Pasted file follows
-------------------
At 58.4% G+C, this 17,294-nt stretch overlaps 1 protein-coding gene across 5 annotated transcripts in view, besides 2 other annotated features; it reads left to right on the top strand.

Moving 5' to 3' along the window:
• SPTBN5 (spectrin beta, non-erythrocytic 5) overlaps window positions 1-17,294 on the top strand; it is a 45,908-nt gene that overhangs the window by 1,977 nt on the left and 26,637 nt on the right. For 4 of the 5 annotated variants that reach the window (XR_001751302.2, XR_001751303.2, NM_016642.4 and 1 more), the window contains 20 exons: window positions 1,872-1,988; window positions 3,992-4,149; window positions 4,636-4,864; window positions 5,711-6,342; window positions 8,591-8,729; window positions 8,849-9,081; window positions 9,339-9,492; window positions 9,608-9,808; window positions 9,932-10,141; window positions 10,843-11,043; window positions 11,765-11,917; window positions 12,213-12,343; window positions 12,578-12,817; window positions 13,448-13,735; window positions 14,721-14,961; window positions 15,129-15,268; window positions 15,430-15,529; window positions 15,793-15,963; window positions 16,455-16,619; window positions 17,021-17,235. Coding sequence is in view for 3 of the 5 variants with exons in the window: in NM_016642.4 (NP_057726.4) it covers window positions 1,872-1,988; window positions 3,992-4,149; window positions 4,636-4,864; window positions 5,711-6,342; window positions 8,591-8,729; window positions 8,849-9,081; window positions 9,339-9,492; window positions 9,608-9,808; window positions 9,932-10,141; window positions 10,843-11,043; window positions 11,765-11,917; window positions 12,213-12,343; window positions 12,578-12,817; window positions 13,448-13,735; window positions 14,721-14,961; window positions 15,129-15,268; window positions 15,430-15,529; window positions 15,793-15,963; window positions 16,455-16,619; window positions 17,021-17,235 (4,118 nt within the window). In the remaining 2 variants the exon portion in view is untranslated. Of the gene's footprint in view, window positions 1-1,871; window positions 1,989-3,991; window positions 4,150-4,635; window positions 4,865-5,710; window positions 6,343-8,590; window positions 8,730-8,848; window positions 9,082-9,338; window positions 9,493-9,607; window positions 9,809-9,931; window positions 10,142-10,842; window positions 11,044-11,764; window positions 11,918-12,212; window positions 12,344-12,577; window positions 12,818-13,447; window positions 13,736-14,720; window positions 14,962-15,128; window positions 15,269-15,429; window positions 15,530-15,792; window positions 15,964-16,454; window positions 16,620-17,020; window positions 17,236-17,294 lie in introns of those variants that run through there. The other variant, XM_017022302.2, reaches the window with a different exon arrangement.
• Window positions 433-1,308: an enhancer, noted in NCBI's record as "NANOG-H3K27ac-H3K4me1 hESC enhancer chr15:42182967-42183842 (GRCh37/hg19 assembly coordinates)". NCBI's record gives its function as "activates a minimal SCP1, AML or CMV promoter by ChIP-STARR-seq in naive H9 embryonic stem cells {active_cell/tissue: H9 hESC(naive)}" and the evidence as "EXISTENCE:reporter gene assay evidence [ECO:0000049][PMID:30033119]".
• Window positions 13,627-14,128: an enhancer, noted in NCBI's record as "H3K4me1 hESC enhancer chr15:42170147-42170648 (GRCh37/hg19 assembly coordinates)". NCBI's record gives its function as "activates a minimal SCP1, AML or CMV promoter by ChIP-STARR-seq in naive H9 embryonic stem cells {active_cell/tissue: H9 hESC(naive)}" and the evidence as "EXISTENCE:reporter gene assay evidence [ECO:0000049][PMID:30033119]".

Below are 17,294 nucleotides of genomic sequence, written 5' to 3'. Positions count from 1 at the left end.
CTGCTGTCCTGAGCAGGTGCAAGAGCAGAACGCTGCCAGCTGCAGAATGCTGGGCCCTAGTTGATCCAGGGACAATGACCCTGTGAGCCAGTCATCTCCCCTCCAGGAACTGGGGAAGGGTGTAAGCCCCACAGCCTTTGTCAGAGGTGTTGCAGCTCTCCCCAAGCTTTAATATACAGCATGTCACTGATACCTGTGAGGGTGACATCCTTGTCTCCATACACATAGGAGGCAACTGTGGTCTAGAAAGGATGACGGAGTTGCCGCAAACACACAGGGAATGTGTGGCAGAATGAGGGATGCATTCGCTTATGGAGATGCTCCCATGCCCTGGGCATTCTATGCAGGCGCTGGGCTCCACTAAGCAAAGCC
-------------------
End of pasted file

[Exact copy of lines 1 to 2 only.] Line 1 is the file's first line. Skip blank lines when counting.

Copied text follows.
At 58.4% G+C, this 17,294-nt stretch overlaps 1 protein-coding gene across 5 annotated transcripts in view, besides 2 other annotated features; it reads left to right on the top strand.

Moving 5' to 3' along the window: